Then plan them in the slow season, when contractors are hungry for work rather than swamped. If nothing else, it helps you budget better for them in advance.
3. Never, Ever Look Desperate
If a contractor smells desperation on you, they’ll double their quote. And contractors are great at sniffing out desperation.
So before calling a contractor, give yourself five minutes of meditation or breathing exercises or whatever it takes to calm down if you’re feeling anxious. When you call the contractor, speak slowly and casually. Explain the scope of the work in a precise but relaxed way.
Wrap up by explaining your timeline. Ideally, this shouldn’t be “yesterday.” But if it is a more urgent repair, tell each contractor that you’re collecting four or five quotes, and while you do want to get the repair done as quickly as possible, you don’t want rushed or shoddy work.
Ask for their best price, and their what their timetable looks like.
As you talk to each contractor, ask questions and take notes about the requirements of the job. The better you understand the repairs yourself, the better informed you appear to the next contractor you call.
4. Gather 3-5 Quotes, and Learn As You Go
When you tell contractors that you’re gathering four or five quotes, that shouldn’t be a bluff. You need to actually do it, despite your protestations about how much work it is and how urgent the repairs are.
To begin with, you have better odds of finding the right contractor for the job, if you talk to five contractors instead of two. And with each quote that you collect, you get a better understanding of what “normal” pricing for the job looks like.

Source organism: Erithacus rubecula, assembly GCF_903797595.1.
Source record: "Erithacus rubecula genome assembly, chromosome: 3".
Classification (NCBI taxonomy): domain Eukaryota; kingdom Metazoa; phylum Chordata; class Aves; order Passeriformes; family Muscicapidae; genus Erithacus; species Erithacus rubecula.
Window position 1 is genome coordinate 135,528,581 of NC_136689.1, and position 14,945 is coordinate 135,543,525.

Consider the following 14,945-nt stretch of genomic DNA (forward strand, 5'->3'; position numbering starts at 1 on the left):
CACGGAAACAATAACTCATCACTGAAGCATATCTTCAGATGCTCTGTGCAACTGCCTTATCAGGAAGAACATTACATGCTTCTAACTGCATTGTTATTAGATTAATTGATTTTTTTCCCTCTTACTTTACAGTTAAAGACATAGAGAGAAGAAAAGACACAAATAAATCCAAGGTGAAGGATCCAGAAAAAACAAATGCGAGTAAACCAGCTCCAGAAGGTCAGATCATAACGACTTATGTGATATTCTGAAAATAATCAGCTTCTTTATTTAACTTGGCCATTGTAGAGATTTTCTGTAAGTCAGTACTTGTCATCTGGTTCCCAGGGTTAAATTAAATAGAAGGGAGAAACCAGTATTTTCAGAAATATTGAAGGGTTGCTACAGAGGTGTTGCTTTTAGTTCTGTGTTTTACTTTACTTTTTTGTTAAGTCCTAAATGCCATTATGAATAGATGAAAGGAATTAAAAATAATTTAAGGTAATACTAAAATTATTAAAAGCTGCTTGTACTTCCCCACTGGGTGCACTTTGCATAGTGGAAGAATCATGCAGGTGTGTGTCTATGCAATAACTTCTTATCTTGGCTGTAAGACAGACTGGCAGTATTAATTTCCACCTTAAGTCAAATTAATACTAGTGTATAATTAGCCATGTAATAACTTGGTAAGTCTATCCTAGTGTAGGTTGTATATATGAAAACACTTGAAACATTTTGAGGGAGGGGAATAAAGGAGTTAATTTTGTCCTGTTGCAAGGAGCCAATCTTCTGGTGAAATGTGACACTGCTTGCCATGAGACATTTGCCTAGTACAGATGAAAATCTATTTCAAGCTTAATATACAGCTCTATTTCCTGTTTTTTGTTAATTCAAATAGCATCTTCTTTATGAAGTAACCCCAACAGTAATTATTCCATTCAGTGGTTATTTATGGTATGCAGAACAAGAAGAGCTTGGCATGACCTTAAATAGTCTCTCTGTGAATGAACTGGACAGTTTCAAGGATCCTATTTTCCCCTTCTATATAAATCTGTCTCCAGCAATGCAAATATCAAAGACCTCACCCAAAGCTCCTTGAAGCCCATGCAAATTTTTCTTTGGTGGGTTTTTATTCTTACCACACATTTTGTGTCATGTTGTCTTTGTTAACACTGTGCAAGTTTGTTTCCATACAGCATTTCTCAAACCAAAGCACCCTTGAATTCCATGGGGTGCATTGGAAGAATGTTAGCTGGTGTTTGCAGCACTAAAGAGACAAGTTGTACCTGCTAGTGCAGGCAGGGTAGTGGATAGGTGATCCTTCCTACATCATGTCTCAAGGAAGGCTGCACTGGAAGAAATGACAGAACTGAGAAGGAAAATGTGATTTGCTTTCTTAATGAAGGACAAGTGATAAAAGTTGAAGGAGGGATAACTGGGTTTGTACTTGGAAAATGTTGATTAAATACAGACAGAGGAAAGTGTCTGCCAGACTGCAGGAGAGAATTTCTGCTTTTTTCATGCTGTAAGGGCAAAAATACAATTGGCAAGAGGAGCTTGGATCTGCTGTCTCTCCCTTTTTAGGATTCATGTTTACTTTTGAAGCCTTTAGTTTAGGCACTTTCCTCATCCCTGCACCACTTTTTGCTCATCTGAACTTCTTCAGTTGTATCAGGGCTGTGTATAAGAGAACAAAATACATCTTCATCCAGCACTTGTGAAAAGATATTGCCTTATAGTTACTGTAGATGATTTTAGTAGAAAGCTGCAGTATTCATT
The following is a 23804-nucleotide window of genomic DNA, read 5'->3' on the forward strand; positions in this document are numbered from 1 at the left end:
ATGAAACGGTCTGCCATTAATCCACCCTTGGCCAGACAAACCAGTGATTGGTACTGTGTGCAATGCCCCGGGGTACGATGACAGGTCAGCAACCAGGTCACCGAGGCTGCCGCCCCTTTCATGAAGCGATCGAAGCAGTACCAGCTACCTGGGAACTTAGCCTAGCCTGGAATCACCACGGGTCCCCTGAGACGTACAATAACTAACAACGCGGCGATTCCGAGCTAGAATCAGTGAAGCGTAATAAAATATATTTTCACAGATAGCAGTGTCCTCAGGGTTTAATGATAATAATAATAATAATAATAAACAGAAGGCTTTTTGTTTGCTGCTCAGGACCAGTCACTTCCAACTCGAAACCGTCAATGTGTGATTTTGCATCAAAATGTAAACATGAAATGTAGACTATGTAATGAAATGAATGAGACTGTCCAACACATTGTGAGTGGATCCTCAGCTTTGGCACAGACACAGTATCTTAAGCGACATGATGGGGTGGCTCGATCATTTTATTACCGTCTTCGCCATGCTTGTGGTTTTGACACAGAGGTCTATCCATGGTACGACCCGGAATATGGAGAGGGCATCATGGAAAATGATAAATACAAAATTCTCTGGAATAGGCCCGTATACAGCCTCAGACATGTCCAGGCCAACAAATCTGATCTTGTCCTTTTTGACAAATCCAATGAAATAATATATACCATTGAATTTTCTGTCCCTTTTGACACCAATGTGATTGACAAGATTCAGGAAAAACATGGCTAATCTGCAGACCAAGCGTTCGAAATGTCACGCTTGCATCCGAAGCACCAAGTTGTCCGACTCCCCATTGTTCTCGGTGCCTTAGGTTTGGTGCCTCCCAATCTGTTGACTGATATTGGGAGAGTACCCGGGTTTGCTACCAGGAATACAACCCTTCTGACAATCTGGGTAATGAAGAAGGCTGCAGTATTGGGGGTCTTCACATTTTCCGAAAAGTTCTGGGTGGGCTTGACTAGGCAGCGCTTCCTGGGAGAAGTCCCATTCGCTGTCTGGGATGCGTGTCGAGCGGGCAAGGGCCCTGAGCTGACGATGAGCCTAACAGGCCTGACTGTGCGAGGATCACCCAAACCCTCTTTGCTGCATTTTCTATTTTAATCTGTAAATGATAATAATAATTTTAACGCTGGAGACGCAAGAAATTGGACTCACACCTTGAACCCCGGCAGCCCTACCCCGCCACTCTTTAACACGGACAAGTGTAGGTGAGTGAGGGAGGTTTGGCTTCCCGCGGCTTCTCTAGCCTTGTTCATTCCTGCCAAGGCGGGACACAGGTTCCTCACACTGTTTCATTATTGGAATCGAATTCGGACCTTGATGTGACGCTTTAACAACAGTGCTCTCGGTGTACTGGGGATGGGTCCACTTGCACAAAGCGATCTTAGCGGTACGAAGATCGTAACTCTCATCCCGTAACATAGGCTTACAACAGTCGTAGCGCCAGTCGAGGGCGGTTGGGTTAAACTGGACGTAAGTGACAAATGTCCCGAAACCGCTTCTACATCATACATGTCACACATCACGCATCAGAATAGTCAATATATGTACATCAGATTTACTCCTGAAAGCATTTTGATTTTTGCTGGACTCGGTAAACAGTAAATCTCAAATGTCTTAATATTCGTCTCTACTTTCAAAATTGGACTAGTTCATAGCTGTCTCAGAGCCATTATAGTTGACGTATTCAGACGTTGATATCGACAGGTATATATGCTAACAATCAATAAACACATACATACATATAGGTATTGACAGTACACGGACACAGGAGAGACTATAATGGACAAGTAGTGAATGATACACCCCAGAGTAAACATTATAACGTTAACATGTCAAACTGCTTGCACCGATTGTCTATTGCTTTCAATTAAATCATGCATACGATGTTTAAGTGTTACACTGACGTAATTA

But talking to more contractors also helps you know what the hell you’re talking about. When the first contractor comes out, you might only know that the air conditioning isn’t blowing cold air like it should.
They look at your air conditioning condenser, and give you their opinion on the source of the problem. When the second contractor comes out to the property, you can explain not only the symptom of the problem, but the previous contractor’s diagnosis of the cause. This second contractor gives you even more information, which you then bring to the third contractor, and so on.
You gain confidence with each contractor you speak with, and can discuss the problem with fluency and authority. That puts you in a better position to negotiate.
Be sure to call up the first contractor or two after speaking with the others, so you can share what you’ve learned, and give them a chance to update their quote.
When the time comes to choose an option, you’ll be well informed and feel confident in your choice of contractors.
5. Collect Credentials & Documentation Before Signing a Contract
Before you sign on the dotted line, you’re in a position of power, and contractors want to win your business. To make the sale, they’ll offer up their credentials and documentation, such as copies of their contractor’s license, insurance bond, and customer references.
Afterward, there’s no reason for contractors to give you any of that. They’ll stonewall you, because there’s no upside for them in giving you that kind of leverage over them.